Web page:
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Salisbury Street Historic District


The Salisbury Street Historic District was listed on the National Register of Historic Places in 1990. Portions of the content on this web page were adapted from a copy of the original nomination document. [†] Adaptation copyright © 2011, The Gombach Group.

Description

The Salisbury Street Historic District consists of several blocks of mostly residences on both sides of tree-lined Salisbury Street south of Lexington Road. Dating largely from the late 1820s to World War II, these one- and two-story brick, log and frame houses include representative examples of the Federal, Greek Revival, Italianate, Queen Anne, Classical Revival and Craftsman styles as they appear in Davie County residential architecture. Within the Salisbury Street Historic District are 40 contributing and 13 non-contributing buildings, of which 25 (19 contributing, 6 non-contributing) are primary resources.

Salisbury Street extends southwest from downtown Mocksville along a slightly curving rise. Buildings are spaced irregularly along the street, and have a variety of setbacks, reflecting the development of the area over a long period of time. All of the houses, however, are oriented toward the street. Lots are of a variety of sizes and include several multi-acre tracts. The Salisbury Street Historic District is well-provided with mature trees, particularly large white oaks, magnolias and cedars which lend a unifying cover.

The earliest building in the Salisbury Street Historic District which retains its original appearance is the ca.1828 (former) Mocksville Academy (537 Salisbury Street). This small, gable-roofed brick building has simple Federal style trim and an unfinished interior.

Within the Salisbury Street Historic District are three good examples of the Greek Revival and Greek Revival/Italianate style Piedmont house with double-tiered front porch: the ca.1850-ca.1870 Howell-Brown-Sanford House (537 Salisbury Street), the ca.1870 Clement-Adams-Short House (361 Salisbury Street), and the Harbin-Long House (471 Salisbury Street). Another house with Italianate style ornament is the Hall-Call House (484 Salisbury Street), a log dwelling renovated about 1871.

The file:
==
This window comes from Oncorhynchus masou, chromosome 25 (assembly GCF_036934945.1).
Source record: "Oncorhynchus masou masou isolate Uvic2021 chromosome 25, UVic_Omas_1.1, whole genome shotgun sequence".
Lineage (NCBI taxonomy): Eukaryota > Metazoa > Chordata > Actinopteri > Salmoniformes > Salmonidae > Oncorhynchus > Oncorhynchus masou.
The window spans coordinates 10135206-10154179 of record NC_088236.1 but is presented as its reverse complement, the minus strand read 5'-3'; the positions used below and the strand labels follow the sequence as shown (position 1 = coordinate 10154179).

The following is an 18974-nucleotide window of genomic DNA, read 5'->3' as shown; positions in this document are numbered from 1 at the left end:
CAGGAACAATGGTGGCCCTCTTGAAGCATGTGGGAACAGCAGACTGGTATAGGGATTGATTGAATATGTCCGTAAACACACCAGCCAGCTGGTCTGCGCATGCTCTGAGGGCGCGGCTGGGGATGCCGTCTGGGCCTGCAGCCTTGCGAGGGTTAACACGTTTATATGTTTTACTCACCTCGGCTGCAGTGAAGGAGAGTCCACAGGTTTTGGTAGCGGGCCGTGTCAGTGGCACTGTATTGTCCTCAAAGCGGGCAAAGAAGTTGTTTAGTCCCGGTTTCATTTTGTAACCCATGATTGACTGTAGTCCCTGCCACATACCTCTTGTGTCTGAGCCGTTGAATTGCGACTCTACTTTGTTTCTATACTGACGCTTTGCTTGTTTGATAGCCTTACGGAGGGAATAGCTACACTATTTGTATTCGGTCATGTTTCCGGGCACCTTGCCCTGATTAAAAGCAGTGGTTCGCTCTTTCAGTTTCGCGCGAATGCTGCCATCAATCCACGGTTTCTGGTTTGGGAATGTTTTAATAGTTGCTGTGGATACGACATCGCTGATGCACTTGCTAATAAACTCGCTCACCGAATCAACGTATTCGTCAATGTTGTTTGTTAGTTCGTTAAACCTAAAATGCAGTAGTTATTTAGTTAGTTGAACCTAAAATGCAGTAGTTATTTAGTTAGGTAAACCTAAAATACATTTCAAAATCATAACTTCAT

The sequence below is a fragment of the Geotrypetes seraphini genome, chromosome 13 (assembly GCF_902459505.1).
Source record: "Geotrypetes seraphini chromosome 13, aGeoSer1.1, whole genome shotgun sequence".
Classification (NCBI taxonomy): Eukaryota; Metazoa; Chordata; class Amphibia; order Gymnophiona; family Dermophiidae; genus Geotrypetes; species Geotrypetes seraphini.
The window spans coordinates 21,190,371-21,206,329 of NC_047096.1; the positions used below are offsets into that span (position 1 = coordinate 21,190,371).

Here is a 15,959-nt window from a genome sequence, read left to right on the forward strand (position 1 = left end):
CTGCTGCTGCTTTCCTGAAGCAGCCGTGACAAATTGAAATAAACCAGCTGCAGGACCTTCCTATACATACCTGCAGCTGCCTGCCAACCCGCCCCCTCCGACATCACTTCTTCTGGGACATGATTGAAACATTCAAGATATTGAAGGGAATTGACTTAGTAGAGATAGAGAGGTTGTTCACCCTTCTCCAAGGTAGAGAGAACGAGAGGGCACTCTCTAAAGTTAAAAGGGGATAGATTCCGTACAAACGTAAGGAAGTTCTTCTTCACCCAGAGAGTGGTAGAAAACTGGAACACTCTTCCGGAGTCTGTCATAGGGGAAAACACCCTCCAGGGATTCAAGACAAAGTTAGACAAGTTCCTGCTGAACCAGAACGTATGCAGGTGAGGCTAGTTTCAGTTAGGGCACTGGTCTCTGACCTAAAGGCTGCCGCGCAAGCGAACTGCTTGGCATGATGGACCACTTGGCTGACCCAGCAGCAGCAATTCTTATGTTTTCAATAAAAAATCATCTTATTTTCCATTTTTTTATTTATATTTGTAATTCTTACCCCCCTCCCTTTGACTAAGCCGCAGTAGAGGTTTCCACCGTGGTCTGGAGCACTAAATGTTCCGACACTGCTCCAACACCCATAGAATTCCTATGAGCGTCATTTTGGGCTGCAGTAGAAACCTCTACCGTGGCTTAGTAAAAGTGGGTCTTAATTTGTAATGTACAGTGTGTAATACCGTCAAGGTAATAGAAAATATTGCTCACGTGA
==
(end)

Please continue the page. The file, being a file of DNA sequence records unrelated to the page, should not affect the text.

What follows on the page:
While there are several log buildings in the district, all of these have been weatherboarded and overbuilt.

One of the largest of the Salisbury Street Historic District's houses is the Queen Anne style Charles F. Meroney House (462 Salisbury Street), but the one-story Mattie Clement House (400 Salisbury Street) also has Queen Anne detailing. At the far end of the district is the two-story, frame Benjamin O. Morris House (544 Salisbury Street), a representative example of the Classical Revival style.

There are a number of frame Craftsman-influenced Bungalows in the Salisbury Street Historic District dating from the 1920s and 1930s, including the McCubbins-Latham House (429 Salisbury Street) and the Samuel M. Call House (490 Salisbury Street). These are outshone by the substantial Hugh A. Sanford House (519 Salisbury Street), whose recessed porch has massive concrete Tuscan columns.

Outbuildings in the Salisbury Street Historic District vary considerably in age, type and condition, and some of the houses have multiple outbuildings. The most common of these are small, gable- or shed-roofed frame garages of the early twentieth century. A mid-nineteenth century wellhouse and a smokehouse survive at the Martin-Clement-Sprinkle House (428 Salisbury Street), as do a handsome Greek Revival brick kitchen and brick smokehouse at the Harbin-Long House (471 Salisbury Street). Behind the Charles F. Meroney House (462 Salisbury Street) is a hipped-roofed frame well or storage house with board-and-batten lower walls and patterned-shingled upper ones. The largest of the outbuildings in the Salisbury Street Historic District is the servants house at the Hugh A. Sanford House (519 Salisbury Street), which copies the shape and detailing of the main bungalow.

Buildings in the Salisbury Street Historic District vary from fair to excellent condition. Several are covered with asbestos, aluminum or vinyl siding, but decorative trim elements have been preserved, for the most part.

The greatest intrusions into the district are provided by two one-story office buildings on the east side of Salisbury Street (modern stuccoed Spanish-influenced and modern Colonial Revival brick). There are also a few Post-World War II houses scattered around the district.